Neal Wood

In a previous post, I wrote about the general approach that we work through when assisting clients to determine who may retain the family farm when a relationship breaks down.

In this post and those to follow I will go through a number of different scenarios about how a Court may be asked to decide issues about the division of a family farming property.

In this scenario, consider the situation of the next generation son or daughter that is now an adult and has been working the property owned by their parents for many years for limited financial return.  There has always been the promise that by working the property rather than pursuing a life and employment elsewhere, one day the family property will be passed to them. Before the time comes when the farm is to be transferred to the next generation, the parent’s separate and need to resolve their own property settlement in a way that properly reflects the contributions that the parent’s themselves have made over many years. The son or daughter is left in the precarious position where their work may go unrecognised if the promise of the ownership of the farm left unfulfilled. The arrangement which seemed to work so well when the family was intact now presents a difficult balancing between the property rights of the parents on the one hand and the legitimate promises made to the adult child on the other.

In a property settlement law, identifying the legal owner of the property is the starting point and a quick search of the land title records will confirm the current legal owners. In many situations, that is where the ownership issue ends.

There are, of course, exceptions and in the case of rural farming properties, the exceptions occur more frequently than you might expect and the impending transfer of a farming property from one generation to the next is common.

There is a separate body of law outside of the Family Law process which recognises that in some situations the “legal” owner of a property may have done things or encouraged other people to believe that the legal ownership would not be relied on and that really the property belonged to them. If the legal owner is able to rely on their ownership of the property to sell up everything as part of their property settlement and give nothing back to the son or daughter that improved the farm by their own labour could result in an incredibly unfair outcome.

The body of law that has been developed over many years to overcome that unfairness is referred to as the law of Equity. It is not like the Family Law Act that has been written by parliament. It has been built up over many years by Judges deciding cases where legal principles have been established to arrive at fair outcomes and which prevent legal owners from going back on their promises in a way which would be unconscionable.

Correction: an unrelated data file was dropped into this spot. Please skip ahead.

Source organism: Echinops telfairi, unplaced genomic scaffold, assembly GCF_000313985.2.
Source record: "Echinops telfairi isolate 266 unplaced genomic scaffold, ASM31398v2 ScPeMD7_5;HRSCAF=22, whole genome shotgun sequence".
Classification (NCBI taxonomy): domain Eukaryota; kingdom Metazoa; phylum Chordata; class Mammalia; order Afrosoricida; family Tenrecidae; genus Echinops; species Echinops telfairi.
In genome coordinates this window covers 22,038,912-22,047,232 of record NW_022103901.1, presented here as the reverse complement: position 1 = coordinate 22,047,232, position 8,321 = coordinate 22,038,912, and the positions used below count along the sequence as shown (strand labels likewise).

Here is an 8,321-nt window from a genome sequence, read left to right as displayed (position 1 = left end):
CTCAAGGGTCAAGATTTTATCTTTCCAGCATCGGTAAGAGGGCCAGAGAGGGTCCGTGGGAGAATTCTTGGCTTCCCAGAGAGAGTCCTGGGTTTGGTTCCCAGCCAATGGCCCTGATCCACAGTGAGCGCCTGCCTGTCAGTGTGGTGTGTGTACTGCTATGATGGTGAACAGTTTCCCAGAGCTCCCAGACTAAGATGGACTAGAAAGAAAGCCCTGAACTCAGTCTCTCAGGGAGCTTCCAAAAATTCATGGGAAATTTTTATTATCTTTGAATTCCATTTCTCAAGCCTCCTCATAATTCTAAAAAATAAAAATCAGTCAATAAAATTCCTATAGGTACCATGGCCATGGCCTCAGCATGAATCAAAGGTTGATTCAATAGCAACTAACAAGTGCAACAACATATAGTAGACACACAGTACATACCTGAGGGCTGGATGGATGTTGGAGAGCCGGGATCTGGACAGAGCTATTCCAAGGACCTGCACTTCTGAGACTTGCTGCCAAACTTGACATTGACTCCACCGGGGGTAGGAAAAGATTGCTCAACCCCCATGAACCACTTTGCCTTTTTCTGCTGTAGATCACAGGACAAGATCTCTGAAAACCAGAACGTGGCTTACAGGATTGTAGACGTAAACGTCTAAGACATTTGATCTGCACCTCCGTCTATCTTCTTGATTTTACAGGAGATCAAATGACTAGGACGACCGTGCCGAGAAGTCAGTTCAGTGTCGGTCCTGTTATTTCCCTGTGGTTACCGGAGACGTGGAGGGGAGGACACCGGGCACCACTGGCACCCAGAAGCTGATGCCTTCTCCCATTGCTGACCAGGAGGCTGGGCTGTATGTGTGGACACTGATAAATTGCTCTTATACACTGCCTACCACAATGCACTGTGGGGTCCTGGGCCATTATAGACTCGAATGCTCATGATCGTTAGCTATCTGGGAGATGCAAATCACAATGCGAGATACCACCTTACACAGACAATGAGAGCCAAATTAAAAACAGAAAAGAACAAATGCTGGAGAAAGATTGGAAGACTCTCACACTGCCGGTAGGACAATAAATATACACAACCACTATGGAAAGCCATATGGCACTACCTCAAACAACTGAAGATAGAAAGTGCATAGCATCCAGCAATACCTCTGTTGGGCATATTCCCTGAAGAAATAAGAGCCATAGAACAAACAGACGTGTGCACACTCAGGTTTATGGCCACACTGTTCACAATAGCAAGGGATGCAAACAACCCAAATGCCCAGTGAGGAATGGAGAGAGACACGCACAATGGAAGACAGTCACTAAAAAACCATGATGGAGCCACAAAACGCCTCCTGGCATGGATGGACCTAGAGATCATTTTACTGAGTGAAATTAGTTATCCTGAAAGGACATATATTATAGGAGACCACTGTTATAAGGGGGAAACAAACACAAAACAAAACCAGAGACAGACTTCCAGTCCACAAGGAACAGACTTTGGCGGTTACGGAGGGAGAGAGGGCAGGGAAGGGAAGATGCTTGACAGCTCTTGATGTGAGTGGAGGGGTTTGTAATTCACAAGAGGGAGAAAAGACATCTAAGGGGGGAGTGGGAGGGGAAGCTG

The reality is that in farming cases, we often see a situation where the legal interest in the farm is sought to be challenged by an adult child to reflect what has already been substantial contributions over many years based on the promise of future ownership.

In the Family Court and the Federal Circuit Court, the Court can, in appropriate circumstances, hear from and permit an adult child who has made contributions to the farming property, to be joined in their own right as a party to the proceedings between their parents.

In practice this means that rather than having to go to two separate Courts where on the one hand a child and their parents are required to deal with the law of Equity and the parents must then go to a different Court to determine their property settlement under the Family Law Act, the one Court can deal with both matters at the same time.

Such an approach makes a lot of sense where the intertwining of the family relationship, property and the matters that need to be considered are all part of the same dispute. The same judge can hear the full story from everybody and then work out what should happen by applying the different law which applies to the property settlement between parents and the law of equity which relates to the interests of those third parties.

Again, what is most important is the facts and circumstances of each individual matter and how those facts are likely to be taken into account. Where there are third party rights involved, obtaining quality independent legal advice at an early stage can make a very big difference to the end outcome.

What is clear is that if there are competing rights of parents and adult children when parents separate they can be resolved through one process at considerably less expense and delay.

Read Part 3 Here